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ABDALLA Afpafia appears ASPASIA attend beauty bright CALI called character charms death DEMETRIUS dread edition effays ev'ry eyes faid fair fame fate fays fear feems fhall fhould firft flight flow fome foul ftill fuch Garrick gave give guilt hand happy hear heart Heav'n himſelf honour hope hour human IRENE John Johnfon joys kind kings known labours laft language late leaves LEONTIUS letter live Lord MAHOMET means merit mihi mind muft MUSTAPHA nature never night o'er once paffions peace perhaps pleaſe pleaſure pow'r praiſe pride publiſhed rage reafon receive remains rife SCENE Sultan thee thefe theſe thine thofe thou thought tibi tion truth virtue voice wealth whofe whole wife writer written
Page 78 - Is not a Patron, My Lord, one who looks with unconcern on a Man struggling for Life in the water and when he has reached ground encumbers him with help?
Page 78 - The notice which you have been pleased to take of my labours, had it been early, had been kind ; but it has been delayed till I am indifferent, and cannot enjoy it ; till I am solitary, and cannot impart it ; till I am known, and do not want it.
Page 214 - His fall was destined to a barren strand, A petty fortress, and a dubious hand ; He left the name, at which the world grew pale, To point a moral, or adorn a tale.
Page 14 - He appears by his modest and unaffected narration to have described things as he saw them, to have copied nature from the life, and to have consulted his senses, not his imagination; he meets with no basilisks that destroy with their eyes, his crocodiles devour their prey without tears, and his cataracts fall from the rocks without deafening the neighbouring inhabitants.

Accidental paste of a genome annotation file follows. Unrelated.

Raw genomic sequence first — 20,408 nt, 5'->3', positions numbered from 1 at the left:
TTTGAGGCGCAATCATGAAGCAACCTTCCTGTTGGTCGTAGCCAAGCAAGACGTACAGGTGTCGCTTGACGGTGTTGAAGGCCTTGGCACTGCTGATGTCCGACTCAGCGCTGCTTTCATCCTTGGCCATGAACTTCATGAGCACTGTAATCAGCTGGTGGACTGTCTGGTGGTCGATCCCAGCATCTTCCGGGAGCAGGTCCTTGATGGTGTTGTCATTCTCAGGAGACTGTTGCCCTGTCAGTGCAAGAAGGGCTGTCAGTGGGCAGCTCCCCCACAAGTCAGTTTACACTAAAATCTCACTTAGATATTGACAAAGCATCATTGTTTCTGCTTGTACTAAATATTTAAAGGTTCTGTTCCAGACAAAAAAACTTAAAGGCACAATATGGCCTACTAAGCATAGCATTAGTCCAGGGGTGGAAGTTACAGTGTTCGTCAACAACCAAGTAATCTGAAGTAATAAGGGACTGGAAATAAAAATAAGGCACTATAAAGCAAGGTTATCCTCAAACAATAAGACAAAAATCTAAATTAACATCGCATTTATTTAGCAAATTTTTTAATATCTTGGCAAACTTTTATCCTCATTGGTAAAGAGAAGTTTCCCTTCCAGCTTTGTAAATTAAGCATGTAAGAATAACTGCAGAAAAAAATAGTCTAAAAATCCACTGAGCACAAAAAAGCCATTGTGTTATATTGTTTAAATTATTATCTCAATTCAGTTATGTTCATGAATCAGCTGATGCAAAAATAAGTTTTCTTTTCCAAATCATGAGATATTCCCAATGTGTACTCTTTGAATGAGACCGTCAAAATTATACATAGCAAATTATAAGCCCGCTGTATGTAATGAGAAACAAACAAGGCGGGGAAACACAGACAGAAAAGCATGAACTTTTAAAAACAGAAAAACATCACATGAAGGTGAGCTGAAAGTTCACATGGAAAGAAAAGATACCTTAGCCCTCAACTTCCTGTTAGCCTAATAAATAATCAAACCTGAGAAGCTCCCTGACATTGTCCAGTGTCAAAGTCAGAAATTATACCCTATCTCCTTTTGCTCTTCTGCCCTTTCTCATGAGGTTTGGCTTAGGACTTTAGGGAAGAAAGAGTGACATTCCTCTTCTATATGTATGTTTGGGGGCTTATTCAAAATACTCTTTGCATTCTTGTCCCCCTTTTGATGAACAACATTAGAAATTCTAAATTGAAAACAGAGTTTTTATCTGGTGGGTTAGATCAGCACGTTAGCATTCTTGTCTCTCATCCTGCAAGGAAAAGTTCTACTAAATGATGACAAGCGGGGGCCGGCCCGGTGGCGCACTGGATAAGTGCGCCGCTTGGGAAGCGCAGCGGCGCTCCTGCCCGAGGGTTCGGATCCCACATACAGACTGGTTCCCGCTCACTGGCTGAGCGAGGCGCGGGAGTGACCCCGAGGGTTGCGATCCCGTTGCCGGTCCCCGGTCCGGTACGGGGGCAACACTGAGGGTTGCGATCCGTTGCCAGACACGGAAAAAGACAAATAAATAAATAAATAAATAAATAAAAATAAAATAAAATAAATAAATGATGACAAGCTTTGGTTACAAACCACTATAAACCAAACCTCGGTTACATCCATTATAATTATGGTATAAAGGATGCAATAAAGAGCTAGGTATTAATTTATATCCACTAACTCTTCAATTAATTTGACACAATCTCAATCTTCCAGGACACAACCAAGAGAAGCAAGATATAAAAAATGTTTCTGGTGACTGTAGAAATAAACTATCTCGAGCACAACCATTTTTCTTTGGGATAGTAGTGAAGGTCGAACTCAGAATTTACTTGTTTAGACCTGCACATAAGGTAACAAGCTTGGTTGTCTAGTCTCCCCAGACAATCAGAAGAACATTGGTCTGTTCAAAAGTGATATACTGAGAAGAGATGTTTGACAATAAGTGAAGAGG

Page 57 - Memory and her siren daughters, but by devout prayer to that eternal Spirit, who can enrich with all utterance and knowledge, and sends out his seraphim, with the hallowed fire of his altar, to touch and purify the lips of whom he pleases.
Page 355 - If the man who turnips cries, Cry not when his father dies, 'Tis a proof that he had rather Have a turnip than his father.
Page 342 - Lyce, in which he claims for this ancient personage as good a right to be assimilated to heaven, as nymphs whom other poets have flattered; he therefore ironically ascribes to her the attributes of the sky, in such stanzas as this: " Her teeth the night with darkness dies, She's starr'd with pimples o'er ; Her tongue like nimble lightning plies, And can with thunder roar.
Page 216 - Unlocks his gold, and counts it till he dies. But grant, the virtues of a temp'rate prime Bless with an age exempt from scorn or crime ; An age that melts with unperceiv'd decay, And glides in modest innocence away; Whose peaceful day Benevolence endears, Whose night congratulating Conscience cheers; The gen'ral fav'rite as the gen'ral friend: Such age there is, and who shall wish its end?
Page 78 - Such treatment I did not expect, for I never had a patron before. 'The Shepherd in Virgil, grew at last acquainted with Love, and found him a native of the rocks.
Page 77 - Dictionary is recommended to the public, were written by your Lordship. To be so distinguished is an honour, which, being very little accustomed to favours from the great, I know not well how to receive, or in what terms to acknowledge.